If you're going to throw a flag that gives the offense 40 yards, there should be an extreme degree of certainty accompanies that flag. And too often, the officials are forced to make educated guesses. Next thing you know, Joe Flacco and Rex Grossman are in the Super Bowl.

It's probably the most difficult penalty to call in football, yet it carries the greatest punishment for a defense? What sense does that make? 

I actually think the NFL should go a step beyond and make pass interference reviewable. I'll even make this concession -- it's reviewable only for DPI that puts the ball inside the 10 and is longer than 15 yards. How's that?

"More reviews?!?!? We don't need more reviews?!?!?!"

Okay, but you'll accept them when a dimwit coach argues a spot on a three-yard run that may or may not mean a first down, but not on a play that hands the offense half the field? Come on. Forward thinking.

As for the contention corners are going to begin bludgeoning receivers once they realize they're being beaten deep -- BAM! -- that's where you get the aggravated pass interference (API . . . trademarked 2018) that can be dropped on their heads.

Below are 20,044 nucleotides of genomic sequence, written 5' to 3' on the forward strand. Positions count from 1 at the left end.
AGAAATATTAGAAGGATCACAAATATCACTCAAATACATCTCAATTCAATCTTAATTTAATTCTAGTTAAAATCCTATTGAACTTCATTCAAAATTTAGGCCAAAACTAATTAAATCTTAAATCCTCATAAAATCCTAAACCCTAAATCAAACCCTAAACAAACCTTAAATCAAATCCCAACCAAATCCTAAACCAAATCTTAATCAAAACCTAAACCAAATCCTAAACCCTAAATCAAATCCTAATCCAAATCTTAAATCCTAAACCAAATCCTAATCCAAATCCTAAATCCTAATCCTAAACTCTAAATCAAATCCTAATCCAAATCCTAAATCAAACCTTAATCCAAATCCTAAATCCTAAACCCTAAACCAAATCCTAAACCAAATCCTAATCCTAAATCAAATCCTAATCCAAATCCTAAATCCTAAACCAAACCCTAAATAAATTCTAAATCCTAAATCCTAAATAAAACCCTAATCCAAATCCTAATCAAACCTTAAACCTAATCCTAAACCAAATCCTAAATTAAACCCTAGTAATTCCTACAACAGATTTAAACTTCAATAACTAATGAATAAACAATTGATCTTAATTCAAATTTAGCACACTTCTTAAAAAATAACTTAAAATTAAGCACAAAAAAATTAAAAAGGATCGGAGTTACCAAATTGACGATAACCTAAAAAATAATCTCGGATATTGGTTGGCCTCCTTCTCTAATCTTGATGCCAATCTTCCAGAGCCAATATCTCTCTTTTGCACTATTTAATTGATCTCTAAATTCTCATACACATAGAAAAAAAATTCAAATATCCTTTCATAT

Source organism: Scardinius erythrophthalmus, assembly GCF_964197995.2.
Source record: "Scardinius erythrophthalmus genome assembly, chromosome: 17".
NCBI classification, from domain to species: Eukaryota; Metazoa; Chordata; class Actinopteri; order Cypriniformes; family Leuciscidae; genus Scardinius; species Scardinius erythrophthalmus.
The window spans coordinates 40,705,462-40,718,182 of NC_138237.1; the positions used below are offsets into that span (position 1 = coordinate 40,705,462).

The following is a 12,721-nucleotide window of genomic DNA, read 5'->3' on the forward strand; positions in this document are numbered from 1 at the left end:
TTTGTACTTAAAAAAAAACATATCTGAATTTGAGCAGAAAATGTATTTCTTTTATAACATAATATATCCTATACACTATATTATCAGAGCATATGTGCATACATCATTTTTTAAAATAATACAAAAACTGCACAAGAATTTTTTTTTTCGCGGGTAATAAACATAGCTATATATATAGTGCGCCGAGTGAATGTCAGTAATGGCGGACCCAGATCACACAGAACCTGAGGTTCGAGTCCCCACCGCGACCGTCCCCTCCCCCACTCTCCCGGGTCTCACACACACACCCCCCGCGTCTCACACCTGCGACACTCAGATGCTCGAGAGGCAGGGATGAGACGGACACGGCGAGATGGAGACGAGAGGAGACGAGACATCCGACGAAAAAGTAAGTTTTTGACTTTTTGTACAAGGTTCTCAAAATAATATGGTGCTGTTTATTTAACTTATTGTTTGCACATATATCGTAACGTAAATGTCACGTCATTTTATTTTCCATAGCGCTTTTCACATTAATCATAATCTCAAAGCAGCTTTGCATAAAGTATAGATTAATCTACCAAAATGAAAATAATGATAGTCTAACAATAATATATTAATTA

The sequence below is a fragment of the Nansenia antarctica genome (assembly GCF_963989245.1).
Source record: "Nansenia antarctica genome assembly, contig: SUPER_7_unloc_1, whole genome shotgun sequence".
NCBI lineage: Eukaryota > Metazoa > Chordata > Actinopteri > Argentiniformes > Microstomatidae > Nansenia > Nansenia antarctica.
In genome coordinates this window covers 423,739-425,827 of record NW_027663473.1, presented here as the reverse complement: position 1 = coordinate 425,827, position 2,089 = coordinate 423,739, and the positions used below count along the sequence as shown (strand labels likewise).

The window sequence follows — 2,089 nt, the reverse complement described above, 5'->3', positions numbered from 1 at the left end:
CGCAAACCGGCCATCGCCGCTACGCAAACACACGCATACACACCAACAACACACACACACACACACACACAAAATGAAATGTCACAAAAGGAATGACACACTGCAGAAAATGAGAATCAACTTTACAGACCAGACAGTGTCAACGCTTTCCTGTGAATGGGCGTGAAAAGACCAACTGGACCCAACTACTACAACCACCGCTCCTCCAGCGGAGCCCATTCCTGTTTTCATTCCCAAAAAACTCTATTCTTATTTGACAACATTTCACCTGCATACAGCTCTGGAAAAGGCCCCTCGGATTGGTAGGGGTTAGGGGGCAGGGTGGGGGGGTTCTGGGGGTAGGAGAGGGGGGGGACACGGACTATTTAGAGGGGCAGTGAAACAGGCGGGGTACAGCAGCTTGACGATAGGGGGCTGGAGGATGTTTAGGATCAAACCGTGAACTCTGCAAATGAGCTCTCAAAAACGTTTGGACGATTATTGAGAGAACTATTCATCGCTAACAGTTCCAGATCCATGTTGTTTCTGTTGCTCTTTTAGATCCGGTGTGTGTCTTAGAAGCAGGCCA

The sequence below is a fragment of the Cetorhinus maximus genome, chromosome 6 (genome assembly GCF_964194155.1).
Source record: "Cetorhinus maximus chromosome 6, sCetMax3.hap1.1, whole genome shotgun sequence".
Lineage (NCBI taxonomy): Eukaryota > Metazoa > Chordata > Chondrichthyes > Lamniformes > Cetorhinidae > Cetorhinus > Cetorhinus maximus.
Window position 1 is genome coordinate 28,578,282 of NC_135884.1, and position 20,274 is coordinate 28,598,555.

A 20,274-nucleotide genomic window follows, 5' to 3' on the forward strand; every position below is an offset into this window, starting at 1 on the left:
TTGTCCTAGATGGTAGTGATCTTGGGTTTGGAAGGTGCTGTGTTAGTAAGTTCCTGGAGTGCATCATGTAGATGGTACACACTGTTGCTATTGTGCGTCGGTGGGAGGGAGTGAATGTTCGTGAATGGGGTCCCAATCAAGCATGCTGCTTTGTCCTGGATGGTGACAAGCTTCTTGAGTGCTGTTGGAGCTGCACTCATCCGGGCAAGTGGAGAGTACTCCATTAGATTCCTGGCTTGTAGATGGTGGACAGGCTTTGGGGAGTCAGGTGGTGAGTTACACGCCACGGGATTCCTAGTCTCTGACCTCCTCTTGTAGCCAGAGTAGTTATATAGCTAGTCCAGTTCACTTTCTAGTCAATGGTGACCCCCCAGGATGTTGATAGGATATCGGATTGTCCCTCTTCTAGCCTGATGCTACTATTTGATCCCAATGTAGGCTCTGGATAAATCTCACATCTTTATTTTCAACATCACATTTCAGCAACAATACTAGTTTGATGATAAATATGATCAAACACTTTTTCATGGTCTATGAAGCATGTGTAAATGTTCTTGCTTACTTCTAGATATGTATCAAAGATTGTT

A DB that doesn't turn to face the ball and runs through a receiver? An arm bar all the way downfield preventing a receiver from getting his hands up? A way-too-early arrival? That's API and it's a spot foul. What are the possible negative consequences?

It will now spawn debate as to what's aggravated PI and just garden variety PI. And it asks officials to make another judgment call.

But the truth is, it already is -- in many cases -- a judgment call. And if I were an official reaching for my flag on a Hail Mary from the 43 at the end of the game where there was jostling, I'd sure as hell be happy that I have the option to call garden variety PI and put the ball at the 28 rather than put the ball at the 1.

It's a rule change that makes the game better. That way you don't have calls like this or this. This 55-yarder would be an API (defender hugs Crabtree).

Tellingly, there's no outcry about the need to reform pass interference NOW like there is about the catch rule. You know what needs to happen? A few more plays like this where the Patriots profit. Then you'll see a damn MOVEMENT!